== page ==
Kim’s breathtaking dioramas, to which this screen does absolutely no justice, mix tactile physical materials with fine drawing techniques and digital compositing to illuminate the relentlessly wondrous realities of our intertwined existence: The water in your sink once quenched the thirst of dinosaurs; with every sneeze, wind blasts out of your nose faster than a cheetah’s sprint; the electricity that powers every thought in your brain is stronger than lightning.

But rather than dry science trivia, the message is carried on the wings of poetic admiration for these intricate relationships:

Be still. Listen.

Like you, the Earth breathes.

Your breath is alive with the promise of flowers.

Each time you blow a kiss to the world, you spread pollen that might grow to be a new plant.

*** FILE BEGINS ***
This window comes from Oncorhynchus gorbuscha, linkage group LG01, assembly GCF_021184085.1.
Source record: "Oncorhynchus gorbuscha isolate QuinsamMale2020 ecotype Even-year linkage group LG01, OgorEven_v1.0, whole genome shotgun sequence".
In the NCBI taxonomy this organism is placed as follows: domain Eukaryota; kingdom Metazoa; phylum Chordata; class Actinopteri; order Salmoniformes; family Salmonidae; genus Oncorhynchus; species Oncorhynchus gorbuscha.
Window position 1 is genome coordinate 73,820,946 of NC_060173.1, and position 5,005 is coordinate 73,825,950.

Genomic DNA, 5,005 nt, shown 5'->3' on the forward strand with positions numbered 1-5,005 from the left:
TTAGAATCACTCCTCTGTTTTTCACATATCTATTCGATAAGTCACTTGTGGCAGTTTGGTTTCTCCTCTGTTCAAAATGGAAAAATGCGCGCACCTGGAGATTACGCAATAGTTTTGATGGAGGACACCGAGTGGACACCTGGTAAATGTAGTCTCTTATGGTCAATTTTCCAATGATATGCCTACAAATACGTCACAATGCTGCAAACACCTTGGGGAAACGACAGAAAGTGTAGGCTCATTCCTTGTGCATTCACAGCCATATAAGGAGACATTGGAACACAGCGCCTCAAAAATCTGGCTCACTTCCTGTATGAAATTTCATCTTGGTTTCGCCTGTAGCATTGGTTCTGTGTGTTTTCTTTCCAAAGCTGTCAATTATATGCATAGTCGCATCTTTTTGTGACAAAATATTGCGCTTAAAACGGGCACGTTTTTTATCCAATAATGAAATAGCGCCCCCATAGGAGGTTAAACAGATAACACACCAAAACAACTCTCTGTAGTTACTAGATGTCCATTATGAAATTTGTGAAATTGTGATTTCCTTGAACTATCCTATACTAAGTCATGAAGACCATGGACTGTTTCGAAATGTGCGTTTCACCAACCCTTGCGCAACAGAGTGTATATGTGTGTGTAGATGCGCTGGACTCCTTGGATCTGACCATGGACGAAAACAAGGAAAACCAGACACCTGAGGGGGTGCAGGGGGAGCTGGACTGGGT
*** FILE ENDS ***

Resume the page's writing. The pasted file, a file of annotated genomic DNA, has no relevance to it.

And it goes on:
The book is nonetheless grounded in real science. Kelsey notes:

I wrote this book as a celebration — one to honor the extraordinary ways in which all of us simply are nature. Every example in this book is backed by current science. Every day, for instance, you breathe in more than a million pollen grains.

But what makes the project particularly exciting is that, in the face of the devastating gender gap in science education, here is a thoughtful, beautiful piece of early science education presented by two women, the most heartening such example since Lauren Redniss’s Radioactive.